AI

A New Zealand Company Built An AI Baby That Plays the Piano (bloomberg.com) 81

pacopico writes: A New Zealand company called Soul Machines has built a disturbingly lifelike virtual baby powered by artificial intelligence software. According to a Bloomberg story, the baby has learned to read books, play the piano and draw pictures. The work is built off the research of Mark Sagar, the company's CEO, who is on a quest to mimic human consciousness in a machine. Sagar used to work at Weta creating lifelike faces for films like King Kong and Avatar and is now building these very realistic looking virtual avatars and pumping them full of code that not only handles things like speech but that also replicates the nervous system and brain function. The baby, for example, has virtual dopamine receptors that fire when it feels joy from playing the piano. What could go wrong?
Space

Most Powerful Cosmic Rays Come From Galaxies Far, Far Away (space.com) 86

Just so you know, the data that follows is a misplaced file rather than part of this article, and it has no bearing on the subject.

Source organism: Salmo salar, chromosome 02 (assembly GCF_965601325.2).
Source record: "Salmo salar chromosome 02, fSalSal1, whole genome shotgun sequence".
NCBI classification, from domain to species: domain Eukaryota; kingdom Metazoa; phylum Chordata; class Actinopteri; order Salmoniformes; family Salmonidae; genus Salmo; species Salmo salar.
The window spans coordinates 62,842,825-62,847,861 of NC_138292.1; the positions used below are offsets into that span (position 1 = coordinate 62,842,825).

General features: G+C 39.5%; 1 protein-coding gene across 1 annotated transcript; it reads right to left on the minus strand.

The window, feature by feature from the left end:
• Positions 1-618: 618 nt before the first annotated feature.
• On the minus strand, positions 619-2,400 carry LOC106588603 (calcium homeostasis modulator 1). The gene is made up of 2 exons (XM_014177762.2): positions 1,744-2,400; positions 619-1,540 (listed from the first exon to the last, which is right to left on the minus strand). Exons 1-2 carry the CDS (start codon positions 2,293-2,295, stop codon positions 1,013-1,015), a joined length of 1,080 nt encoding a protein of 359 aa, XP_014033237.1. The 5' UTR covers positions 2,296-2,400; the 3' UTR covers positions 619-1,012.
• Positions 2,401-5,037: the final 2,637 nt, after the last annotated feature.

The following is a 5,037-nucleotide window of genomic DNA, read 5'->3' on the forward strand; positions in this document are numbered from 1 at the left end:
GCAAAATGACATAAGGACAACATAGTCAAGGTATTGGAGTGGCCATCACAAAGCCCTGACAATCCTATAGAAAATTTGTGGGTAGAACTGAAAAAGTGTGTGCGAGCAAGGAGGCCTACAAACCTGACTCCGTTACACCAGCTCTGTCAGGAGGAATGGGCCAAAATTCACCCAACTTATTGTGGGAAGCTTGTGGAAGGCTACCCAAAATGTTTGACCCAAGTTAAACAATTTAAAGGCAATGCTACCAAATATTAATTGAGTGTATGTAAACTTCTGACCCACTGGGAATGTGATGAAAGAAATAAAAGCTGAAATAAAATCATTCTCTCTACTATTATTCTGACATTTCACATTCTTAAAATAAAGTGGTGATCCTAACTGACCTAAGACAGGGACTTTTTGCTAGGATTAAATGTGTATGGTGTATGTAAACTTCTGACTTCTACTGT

A new study finds the highest-energy cosmic rays to bombard Earth come from galaxies far, far away. Space.com reports: The sun emits relatively low-energy cosmic rays. However, for more than 50 years, scientists have also detected ultra-high-energy cosmic rays, ones far beyond the capability of any particle accelerator on Earth to generate. One way to discover the origins of ultra-high-energy cosmic rays is to study their directions of travel. However, ultra-high-energy cosmic rays only rarely strike Earth's atmosphere, with one hitting any given area about the size of a soccer field about once per century, the researchers said. In order to detect ultra-high-energy cosmic rays, scientists look for the spray of electrons, photons and other particles that result when ultra-high-energy cosmic rays hit the top of Earth's atmosphere. Each of these showers contains more than 10 billion particles, which fly downward in a disk shaped like a giant plate miles wide, according to the statement. Scientists examined the sprays from ultra-high-energy cosmic rays using the largest cosmic-ray observatory yet: the Pierre Auger Observatory built in the western plains of Argentina in 2001. It consists of an array of 1,600 particle detectors deployed in a hexagonal grid over 1,160 square miles (3,000 square kilometers), an area comparable in size to Rhode Island. A connected set of telescopes is also used to see the dim fluorescent light the particles in the sprays emit at night.